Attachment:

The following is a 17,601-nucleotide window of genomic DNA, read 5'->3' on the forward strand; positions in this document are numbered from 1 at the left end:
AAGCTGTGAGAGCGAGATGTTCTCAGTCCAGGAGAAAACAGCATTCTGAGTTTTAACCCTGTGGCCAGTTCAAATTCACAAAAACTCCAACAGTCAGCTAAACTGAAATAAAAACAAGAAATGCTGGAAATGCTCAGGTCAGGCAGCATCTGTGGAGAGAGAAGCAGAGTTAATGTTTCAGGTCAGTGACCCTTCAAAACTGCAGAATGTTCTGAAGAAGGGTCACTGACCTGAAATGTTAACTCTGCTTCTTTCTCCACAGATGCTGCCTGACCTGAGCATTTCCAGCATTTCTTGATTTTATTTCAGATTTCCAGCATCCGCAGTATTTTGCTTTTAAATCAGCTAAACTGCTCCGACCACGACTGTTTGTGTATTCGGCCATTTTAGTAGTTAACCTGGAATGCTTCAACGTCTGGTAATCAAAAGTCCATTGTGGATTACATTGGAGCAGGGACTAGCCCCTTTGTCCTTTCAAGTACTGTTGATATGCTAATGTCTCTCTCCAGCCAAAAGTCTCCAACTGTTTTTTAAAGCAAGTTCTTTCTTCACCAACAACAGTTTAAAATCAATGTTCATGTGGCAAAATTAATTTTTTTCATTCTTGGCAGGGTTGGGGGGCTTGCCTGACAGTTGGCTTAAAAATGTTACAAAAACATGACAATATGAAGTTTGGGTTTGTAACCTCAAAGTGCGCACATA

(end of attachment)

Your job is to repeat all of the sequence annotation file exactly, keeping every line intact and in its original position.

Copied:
The following is a 17,601-nucleotide window of genomic DNA, read 5'->3' on the forward strand; positions in this document are numbered from 1 at the left end:
AAGCTGTGAGAGCGAGATGTTCTCAGTCCAGGAGAAAACAGCATTCTGAGTTTTAACCCTGTGGCCAGTTCAAATTCACAAAAACTCCAACAGTCAGCTAAACTGAAATAAAAACAAGAAATGCTGGAAATGCTCAGGTCAGGCAGCATCTGTGGAGAGAGAAGCAGAGTTAATGTTTCAGGTCAGTGACCCTTCAAAACTGCAGAATGTTCTGAAGAAGGGTCACTGACCTGAAATGTTAACTCTGCTTCTTTCTCCACAGATGCTGCCTGACCTGAGCATTTCCAGCATTTCTTGATTTTATTTCAGATTTCCAGCATCCGCAGTATTTTGCTTTTAAATCAGCTAAACTGCTCCGACCACGACTGTTTGTGTATTCGGCCATTTTAGTAGTTAACCTGGAATGCTTCAACGTCTGGTAATCAAAAGTCCATTGTGGATTACATTGGAGCAGGGACTAGCCCCTTTGTCCTTTCAAGTACTGTTGATATGCTAATGTCTCTCTCCAGCCAAAAGTCTCCAACTGTTTTTTAAAGCAAGTTCTTTCTTCACCAACAACAGTTTAAAATCAATGTTCATGTGGCAAAATTAATTTTTTTCATTCTTGGCAGGGTTGGGGGGCTTGCCTGACAGTTGGCTTAAAAATGTTACAAAAACATGACAATATGAAGTTTGGGTTTGTAACCTCAAAGTGCGCACATA